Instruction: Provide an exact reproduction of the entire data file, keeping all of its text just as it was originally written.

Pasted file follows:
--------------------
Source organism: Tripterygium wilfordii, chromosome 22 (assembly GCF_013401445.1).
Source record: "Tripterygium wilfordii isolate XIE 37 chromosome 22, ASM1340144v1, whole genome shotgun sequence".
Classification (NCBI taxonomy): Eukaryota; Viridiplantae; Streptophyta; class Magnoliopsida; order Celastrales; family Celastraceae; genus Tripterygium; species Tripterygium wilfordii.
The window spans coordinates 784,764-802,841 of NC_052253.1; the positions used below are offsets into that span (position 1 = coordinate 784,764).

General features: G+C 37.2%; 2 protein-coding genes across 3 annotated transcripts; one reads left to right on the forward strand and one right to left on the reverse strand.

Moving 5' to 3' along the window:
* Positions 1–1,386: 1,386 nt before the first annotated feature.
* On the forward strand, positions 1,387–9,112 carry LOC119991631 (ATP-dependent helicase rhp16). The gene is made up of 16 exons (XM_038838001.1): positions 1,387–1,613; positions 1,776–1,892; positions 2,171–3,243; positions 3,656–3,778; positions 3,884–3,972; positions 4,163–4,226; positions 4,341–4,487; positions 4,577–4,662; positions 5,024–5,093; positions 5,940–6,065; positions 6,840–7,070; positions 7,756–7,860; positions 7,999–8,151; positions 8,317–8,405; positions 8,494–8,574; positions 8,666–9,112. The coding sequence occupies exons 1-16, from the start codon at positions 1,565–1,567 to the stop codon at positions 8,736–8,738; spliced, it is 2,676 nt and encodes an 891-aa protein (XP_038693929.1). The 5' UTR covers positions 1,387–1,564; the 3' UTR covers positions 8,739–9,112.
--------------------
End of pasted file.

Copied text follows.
Source organism: Tripterygium wilfordii, chromosome 22 (assembly GCF_013401445.1).
Source record: "Tripterygium wilfordii isolate XIE 37 chromosome 22, ASM1340144v1, whole genome shotgun sequence".
Classification (NCBI taxonomy): Eukaryota; Viridiplantae; Streptophyta; class Magnoliopsida; order Celastrales; family Celastraceae; genus Tripterygium; species Tripterygium wilfordii.
The window spans coordinates 784,764-802,841 of NC_052253.1; the positions used below are offsets into that span (position 1 = coordinate 784,764).

General features: G+C 37.2%; 2 protein-coding genes across 3 annotated transcripts; one reads left to right on the forward strand and one right to left on the reverse strand.

Moving 5' to 3' along the window:
* Positions 1–1,386: 1,386 nt before the first annotated feature.
* On the forward strand, positions 1,387–9,112 carry LOC119991631 (ATP-dependent helicase rhp16). The gene is made up of 16 exons (XM_038838001.1): positions 1,387–1,613; positions 1,776–1,892; positions 2,171–3,243; positions 3,656–3,778; positions 3,884–3,972; positions 4,163–4,226; positions 4,341–4,487; positions 4,577–4,662; positions 5,024–5,093; positions 5,940–6,065; positions 6,840–7,070; positions 7,756–7,860; positions 7,999–8,151; positions 8,317–8,405; positions 8,494–8,574; positions 8,666–9,112. The coding sequence occupies exons 1-16, from the start codon at positions 1,565–1,567 to the stop codon at positions 8,736–8,738; spliced, it is 2,676 nt and encodes an 891-aa protein (XP_038693929.1). The 5' UTR covers positions 1,387–1,564; the 3' UTR covers positions 8,739–9,112.